What we're going to do here now is we are going to take a soil sample and I'm going to show you how to do that. It's really simple. All you do is you want to take maybe about a half a handful of dirt from three or four different places in the yard. I use a simple hand trowel to do that with and a baggy. We'll go over here and it really doesn't matter where in the yard you take it, I try to find places that are easier to dig like this place. The grass is a little bit declined but so it's going to be easier to dig. And I'll take about that much dirt from this area and I'll put it in the bag and then I'll walk over about 20, 30 feet. And you want to get the dirt, you don't want to go too deep, you want to get the dirt about two or three inches. Only go down about two or three inches because that's where the root zone of the grass is. Here's a little bit more.
And you want to put it all in the same bag and kind of mix it around so you can get an average of the whole area. It's not important to do different samples for different areas unless there was an extreme difference in the soil. Maybe one was full of trees and another one was completely clear of trees maybe that might have, might make a difference as far as the soil nutrient analysis. But most lawns, you can go around and take three or four different samples of dirt from the front and the back, mix them together in the bag and that's [inaudible 00:07:48]. I'm going to go one more place over here. So, I'm just going to go down about two or three inches and pull up a little bit more soil. You can see how much soil we had there. That's enough to do a soil sample for the lab to take that soil and analyze it. And if you get it from three or four different places in the yard and send it off to them, then that's perfect for what they need to analyze that and send you back the results.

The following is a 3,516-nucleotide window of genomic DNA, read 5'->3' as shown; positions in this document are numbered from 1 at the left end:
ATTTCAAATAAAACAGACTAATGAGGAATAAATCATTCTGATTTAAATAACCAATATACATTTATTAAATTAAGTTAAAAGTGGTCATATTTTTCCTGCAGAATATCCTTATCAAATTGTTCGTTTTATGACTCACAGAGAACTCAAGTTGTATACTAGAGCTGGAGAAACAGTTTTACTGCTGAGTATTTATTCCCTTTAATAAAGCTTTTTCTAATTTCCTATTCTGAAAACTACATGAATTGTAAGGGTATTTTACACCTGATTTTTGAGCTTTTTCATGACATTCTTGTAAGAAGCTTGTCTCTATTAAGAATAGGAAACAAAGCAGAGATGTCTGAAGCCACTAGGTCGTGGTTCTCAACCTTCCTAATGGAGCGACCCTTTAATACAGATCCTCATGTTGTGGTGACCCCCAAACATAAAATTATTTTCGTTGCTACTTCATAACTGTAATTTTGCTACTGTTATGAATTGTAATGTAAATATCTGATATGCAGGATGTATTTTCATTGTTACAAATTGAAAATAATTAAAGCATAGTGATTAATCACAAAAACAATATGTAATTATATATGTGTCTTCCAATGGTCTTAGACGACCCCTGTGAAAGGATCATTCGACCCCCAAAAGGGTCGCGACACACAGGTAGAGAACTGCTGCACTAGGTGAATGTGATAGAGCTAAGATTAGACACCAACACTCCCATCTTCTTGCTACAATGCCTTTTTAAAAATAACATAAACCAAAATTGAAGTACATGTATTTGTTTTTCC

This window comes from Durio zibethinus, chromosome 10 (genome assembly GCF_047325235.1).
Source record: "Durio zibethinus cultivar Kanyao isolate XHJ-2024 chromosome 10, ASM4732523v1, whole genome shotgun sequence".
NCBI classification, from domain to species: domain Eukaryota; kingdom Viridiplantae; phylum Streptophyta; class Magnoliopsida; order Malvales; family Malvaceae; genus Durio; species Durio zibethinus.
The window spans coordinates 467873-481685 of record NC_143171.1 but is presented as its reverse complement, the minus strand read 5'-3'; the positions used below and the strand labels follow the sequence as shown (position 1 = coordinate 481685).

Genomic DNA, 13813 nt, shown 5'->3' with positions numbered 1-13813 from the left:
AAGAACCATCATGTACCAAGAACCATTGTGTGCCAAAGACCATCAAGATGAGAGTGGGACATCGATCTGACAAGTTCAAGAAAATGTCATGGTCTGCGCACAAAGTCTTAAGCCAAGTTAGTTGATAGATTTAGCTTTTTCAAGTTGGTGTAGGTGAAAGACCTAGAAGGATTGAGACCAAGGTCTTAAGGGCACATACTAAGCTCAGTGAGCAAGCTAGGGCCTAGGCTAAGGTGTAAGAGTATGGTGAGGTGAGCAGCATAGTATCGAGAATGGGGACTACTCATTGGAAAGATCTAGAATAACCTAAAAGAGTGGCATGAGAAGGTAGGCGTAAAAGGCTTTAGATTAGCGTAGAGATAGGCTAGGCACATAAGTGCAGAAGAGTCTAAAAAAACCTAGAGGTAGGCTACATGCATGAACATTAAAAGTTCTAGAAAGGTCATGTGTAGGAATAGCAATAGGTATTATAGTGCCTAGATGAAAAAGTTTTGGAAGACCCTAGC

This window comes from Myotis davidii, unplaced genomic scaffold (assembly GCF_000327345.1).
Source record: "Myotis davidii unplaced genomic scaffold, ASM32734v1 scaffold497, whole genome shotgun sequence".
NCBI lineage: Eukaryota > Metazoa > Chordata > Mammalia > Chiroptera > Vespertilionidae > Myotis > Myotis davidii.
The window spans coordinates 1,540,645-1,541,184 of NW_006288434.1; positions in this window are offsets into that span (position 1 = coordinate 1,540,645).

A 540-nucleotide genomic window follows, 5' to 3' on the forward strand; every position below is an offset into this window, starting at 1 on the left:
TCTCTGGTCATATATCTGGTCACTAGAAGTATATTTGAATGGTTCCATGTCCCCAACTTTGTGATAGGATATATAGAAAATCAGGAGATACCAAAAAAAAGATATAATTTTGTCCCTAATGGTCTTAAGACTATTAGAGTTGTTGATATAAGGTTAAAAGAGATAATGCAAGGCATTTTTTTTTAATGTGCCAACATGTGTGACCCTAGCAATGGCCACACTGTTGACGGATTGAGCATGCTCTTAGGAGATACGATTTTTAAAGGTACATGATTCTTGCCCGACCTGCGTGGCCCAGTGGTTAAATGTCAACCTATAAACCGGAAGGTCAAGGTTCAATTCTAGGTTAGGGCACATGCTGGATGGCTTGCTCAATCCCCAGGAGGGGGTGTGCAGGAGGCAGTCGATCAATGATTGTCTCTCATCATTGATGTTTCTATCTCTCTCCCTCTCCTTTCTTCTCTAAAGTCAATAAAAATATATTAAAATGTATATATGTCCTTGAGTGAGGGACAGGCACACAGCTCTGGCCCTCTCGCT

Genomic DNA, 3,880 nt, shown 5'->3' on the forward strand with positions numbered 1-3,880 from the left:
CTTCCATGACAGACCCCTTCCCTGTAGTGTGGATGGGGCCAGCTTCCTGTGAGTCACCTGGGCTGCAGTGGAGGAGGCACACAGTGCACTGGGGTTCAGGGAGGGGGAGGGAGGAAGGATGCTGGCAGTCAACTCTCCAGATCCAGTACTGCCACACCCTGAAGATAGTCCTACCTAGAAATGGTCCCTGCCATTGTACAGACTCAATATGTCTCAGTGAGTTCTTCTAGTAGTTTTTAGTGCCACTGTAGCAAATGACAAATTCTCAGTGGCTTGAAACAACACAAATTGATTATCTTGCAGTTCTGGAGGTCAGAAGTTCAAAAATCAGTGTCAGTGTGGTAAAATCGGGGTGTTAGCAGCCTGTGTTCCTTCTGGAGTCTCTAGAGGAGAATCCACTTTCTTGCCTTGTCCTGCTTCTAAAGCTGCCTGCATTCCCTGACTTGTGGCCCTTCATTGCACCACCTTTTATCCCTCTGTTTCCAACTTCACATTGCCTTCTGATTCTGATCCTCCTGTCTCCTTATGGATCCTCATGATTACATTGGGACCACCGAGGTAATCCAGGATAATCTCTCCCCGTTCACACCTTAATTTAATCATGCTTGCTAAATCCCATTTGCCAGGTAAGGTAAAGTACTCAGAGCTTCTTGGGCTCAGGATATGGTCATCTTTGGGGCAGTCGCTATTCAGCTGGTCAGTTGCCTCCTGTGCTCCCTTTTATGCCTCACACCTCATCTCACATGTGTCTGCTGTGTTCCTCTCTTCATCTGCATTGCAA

After we have sent the soil sample off and they've had a chance to analyze it, they email us this form. I just want to go over this with you, give you an idea of what to look for when you get this form back. First of all, on the form that was sent in, there was the sample ID that you filled out. On this one, we just put in the address where we were sampling the soil or whatever it could, whatever you put in there then they'll put in this line here the sample ID whether it might be front yard, backyard, garden, whatever. Just, this is for your benefit so that you can identify what sample it is that they're sending you the results for.
So, the grower would be you and any identification that you put in here for yourself. This is the main body of the soil analysis. This is the biggest thing we want to look at. And it first starts out with the two macronutrients, phosphorus and potassium. As you can see, it's laid out in a bar graph and at first it shows you how much phosphorus is in there. And as you can see in this sample, it's very low. That's common for this area because we have sandy soil. The sandy soil is almost inert, it has very little macronutrients in it. And this is what this soil sample is displaying here, very, very little macronutrients. So, phosphorous is very low. That just gives you a general idea on the scale of how much phosphorus is in there. Then potassium, you can see potassium is just barely in the medium range and it's not up here is adequate. So, it still is low on potassium.